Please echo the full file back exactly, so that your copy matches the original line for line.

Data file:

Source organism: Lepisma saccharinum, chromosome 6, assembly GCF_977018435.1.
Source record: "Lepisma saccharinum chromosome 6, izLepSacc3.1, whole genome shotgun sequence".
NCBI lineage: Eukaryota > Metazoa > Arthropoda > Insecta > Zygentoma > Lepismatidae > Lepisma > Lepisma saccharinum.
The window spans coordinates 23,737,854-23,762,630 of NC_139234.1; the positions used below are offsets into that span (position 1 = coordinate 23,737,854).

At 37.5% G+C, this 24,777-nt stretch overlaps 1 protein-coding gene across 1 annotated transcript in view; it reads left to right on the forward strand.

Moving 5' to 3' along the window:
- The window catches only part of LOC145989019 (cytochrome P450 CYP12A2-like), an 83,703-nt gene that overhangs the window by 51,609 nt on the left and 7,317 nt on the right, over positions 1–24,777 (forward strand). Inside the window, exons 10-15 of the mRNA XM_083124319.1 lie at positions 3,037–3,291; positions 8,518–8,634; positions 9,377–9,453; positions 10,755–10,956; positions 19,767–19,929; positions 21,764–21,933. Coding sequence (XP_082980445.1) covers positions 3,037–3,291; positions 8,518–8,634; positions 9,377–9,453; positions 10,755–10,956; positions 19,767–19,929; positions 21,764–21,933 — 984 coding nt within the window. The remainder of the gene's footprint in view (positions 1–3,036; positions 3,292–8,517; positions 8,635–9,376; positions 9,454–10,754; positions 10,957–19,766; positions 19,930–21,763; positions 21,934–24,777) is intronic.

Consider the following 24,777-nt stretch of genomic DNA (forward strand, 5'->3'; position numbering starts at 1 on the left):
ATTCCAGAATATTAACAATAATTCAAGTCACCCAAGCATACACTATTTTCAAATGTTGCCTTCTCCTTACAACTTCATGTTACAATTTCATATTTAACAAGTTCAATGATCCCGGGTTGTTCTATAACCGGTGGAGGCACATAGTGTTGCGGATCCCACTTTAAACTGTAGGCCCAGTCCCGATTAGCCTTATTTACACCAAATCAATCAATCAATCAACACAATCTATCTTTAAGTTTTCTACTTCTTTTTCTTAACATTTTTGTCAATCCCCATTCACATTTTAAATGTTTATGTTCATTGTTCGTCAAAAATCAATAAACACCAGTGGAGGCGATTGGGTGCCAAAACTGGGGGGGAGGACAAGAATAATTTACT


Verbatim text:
Source organism: Lepisma saccharinum, chromosome 6, assembly GCF_977018435.1.
Source record: "Lepisma saccharinum chromosome 6, izLepSacc3.1, whole genome shotgun sequence".
NCBI lineage: Eukaryota > Metazoa > Arthropoda > Insecta > Zygentoma > Lepismatidae > Lepisma > Lepisma saccharinum.
The window spans coordinates 23,737,854-23,762,630 of NC_139234.1; the positions used below are offsets into that span (position 1 = coordinate 23,737,854).

At 37.5% G+C, this 24,777-nt stretch overlaps 1 protein-coding gene across 1 annotated transcript in view; it reads left to right on the forward strand.

Moving 5' to 3' along the window:
- The window catches only part of LOC145989019 (cytochrome P450 CYP12A2-like), an 83,703-nt gene that overhangs the window by 51,609 nt on the left and 7,317 nt on the right, over positions 1–24,777 (forward strand). Inside the window, exons 10-15 of the mRNA XM_083124319.1 lie at positions 3,037–3,291; positions 8,518–8,634; positions 9,377–9,453; positions 10,755–10,956; positions 19,767–19,929; positions 21,764–21,933. Coding sequence (XP_082980445.1) covers positions 3,037–3,291; positions 8,518–8,634; positions 9,377–9,453; positions 10,755–10,956; positions 19,767–19,929; positions 21,764–21,933 — 984 coding nt within the window. The remainder of the gene's footprint in view (positions 1–3,036; positions 3,292–8,517; positions 8,635–9,376; positions 9,454–10,754; positions 10,957–19,766; positions 19,930–21,763; positions 21,934–24,777) is intronic.

Consider the following 24,777-nt stretch of genomic DNA (forward strand, 5'->3'; position numbering starts at 1 on the left):
ATTCCAGAATATTAACAATAATTCAAGTCACCCAAGCATACACTATTTTCAAATGTTGCCTTCTCCTTACAACTTCATGTTACAATTTCATATTTAACAAGTTCAATGATCCCGGGTTGTTCTATAACCGGTGGAGGCACATAGTGTTGCGGATCCCACTTTAAACTGTAGGCCCAGTCCCGATTAGCCTTATTTACACCAAATCAATCAATCAATCAACACAATCTATCTTTAAGTTTTCTACTTCTTTTTCTTAACATTTTTGTCAATCCCCATTCACATTTTAAATGTTTATGTTCATTGTTCGTCAAAAATCAATAAACACCAGTGGAGGCGATTGGGTGCCAAAACTGGGGGGGAGGACAAGAATAATTTACT